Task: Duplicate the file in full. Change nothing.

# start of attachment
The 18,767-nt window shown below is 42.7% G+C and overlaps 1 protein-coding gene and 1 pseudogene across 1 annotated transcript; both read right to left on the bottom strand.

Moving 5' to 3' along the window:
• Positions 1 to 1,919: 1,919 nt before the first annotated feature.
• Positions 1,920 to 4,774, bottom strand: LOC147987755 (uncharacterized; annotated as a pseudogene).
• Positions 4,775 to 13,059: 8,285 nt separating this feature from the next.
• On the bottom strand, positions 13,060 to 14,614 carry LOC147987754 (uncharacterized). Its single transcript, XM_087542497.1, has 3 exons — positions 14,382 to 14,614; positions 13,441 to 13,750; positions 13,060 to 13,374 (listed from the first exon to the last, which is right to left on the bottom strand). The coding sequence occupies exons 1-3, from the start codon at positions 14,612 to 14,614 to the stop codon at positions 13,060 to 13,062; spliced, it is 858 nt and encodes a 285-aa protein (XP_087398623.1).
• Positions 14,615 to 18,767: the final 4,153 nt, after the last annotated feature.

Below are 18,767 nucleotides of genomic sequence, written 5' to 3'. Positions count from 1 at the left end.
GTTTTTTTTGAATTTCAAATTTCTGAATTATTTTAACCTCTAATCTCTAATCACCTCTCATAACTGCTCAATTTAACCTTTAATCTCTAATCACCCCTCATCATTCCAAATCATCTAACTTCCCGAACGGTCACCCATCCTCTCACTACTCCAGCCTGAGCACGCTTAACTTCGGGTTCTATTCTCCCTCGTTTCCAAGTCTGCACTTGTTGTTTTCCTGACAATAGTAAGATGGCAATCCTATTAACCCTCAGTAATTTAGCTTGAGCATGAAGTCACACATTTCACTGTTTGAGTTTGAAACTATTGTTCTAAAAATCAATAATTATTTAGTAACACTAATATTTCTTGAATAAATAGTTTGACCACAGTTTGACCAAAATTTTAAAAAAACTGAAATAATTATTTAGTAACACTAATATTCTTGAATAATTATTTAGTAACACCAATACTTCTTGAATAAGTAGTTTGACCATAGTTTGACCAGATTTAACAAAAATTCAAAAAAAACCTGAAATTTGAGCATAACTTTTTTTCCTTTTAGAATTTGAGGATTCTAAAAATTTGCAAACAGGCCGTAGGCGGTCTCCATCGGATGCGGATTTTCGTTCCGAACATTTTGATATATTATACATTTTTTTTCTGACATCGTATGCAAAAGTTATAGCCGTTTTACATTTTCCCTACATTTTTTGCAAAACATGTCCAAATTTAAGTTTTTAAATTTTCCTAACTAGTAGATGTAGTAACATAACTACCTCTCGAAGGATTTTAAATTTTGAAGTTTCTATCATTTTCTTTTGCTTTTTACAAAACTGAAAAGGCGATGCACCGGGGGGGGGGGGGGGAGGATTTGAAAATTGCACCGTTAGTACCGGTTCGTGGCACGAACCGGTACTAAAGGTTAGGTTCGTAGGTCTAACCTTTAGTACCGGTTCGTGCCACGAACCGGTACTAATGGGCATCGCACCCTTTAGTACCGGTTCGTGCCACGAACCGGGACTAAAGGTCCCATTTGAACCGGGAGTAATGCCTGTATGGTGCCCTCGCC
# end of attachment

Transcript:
The 18,767-nt window shown below is 42.7% G+C and overlaps 1 protein-coding gene and 1 pseudogene across 1 annotated transcript; both read right to left on the bottom strand.

Moving 5' to 3' along the window:
• Positions 1 to 1,919: 1,919 nt before the first annotated feature.
• Positions 1,920 to 4,774, bottom strand: LOC147987755 (uncharacterized; annotated as a pseudogene).
• Positions 4,775 to 13,059: 8,285 nt separating this feature from the next.
• On the bottom strand, positions 13,060 to 14,614 carry LOC147987754 (uncharacterized). Its single transcript, XM_087542497.1, has 3 exons — positions 14,382 to 14,614; positions 13,441 to 13,750; positions 13,060 to 13,374 (listed from the first exon to the last, which is right to left on the bottom strand). The coding sequence occupies exons 1-3, from the start codon at positions 14,612 to 14,614 to the stop codon at positions 13,060 to 13,062; spliced, it is 858 nt and encodes a 285-aa protein (XP_087398623.1).
• Positions 14,615 to 18,767: the final 4,153 nt, after the last annotated feature.

Below are 18,767 nucleotides of genomic sequence, written 5' to 3'. Positions count from 1 at the left end.
GTTTTTTTTGAATTTCAAATTTCTGAATTATTTTAACCTCTAATCTCTAATCACCTCTCATAACTGCTCAATTTAACCTTTAATCTCTAATCACCCCTCATCATTCCAAATCATCTAACTTCCCGAACGGTCACCCATCCTCTCACTACTCCAGCCTGAGCACGCTTAACTTCGGGTTCTATTCTCCCTCGTTTCCAAGTCTGCACTTGTTGTTTTCCTGACAATAGTAAGATGGCAATCCTATTAACCCTCAGTAATTTAGCTTGAGCATGAAGTCACACATTTCACTGTTTGAGTTTGAAACTATTGTTCTAAAAATCAATAATTATTTAGTAACACTAATATTTCTTGAATAAATAGTTTGACCACAGTTTGACCAAAATTTTAAAAAAACTGAAATAATTATTTAGTAACACTAATATTCTTGAATAATTATTTAGTAACACCAATACTTCTTGAATAAGTAGTTTGACCATAGTTTGACCAGATTTAACAAAAATTCAAAAAAAACCTGAAATTTGAGCATAACTTTTTTTCCTTTTAGAATTTGAGGATTCTAAAAATTTGCAAACAGGCCGTAGGCGGTCTCCATCGGATGCGGATTTTCGTTCCGAACATTTTGATATATTATACATTTTTTTTCTGACATCGTATGCAAAAGTTATAGCCGTTTTACATTTTCCCTACATTTTTTGCAAAACATGTCCAAATTTAAGTTTTTAAATTTTCCTAACTAGTAGATGTAGTAACATAACTACCTCTCGAAGGATTTTAAATTTTGAAGTTTCTATCATTTTCTTTTGCTTTTTACAAAACTGAAAAGGCGATGCACCGGGGGGGGGGGGGGGAGGATTTGAAAATTGCACCGTTAGTACCGGTTCGTGGCACGAACCGGTACTAAAGGTTAGGTTCGTAGGTCTAACCTTTAGTACCGGTTCGTGCCACGAACCGGTACTAATGGGCATCGCACCCTTTAGTACCGGTTCGTGCCACGAACCGGGACTAAAGGTCCCATTTGAACCGGGAGTAATGCCTGTATGGTGCCCTCGCC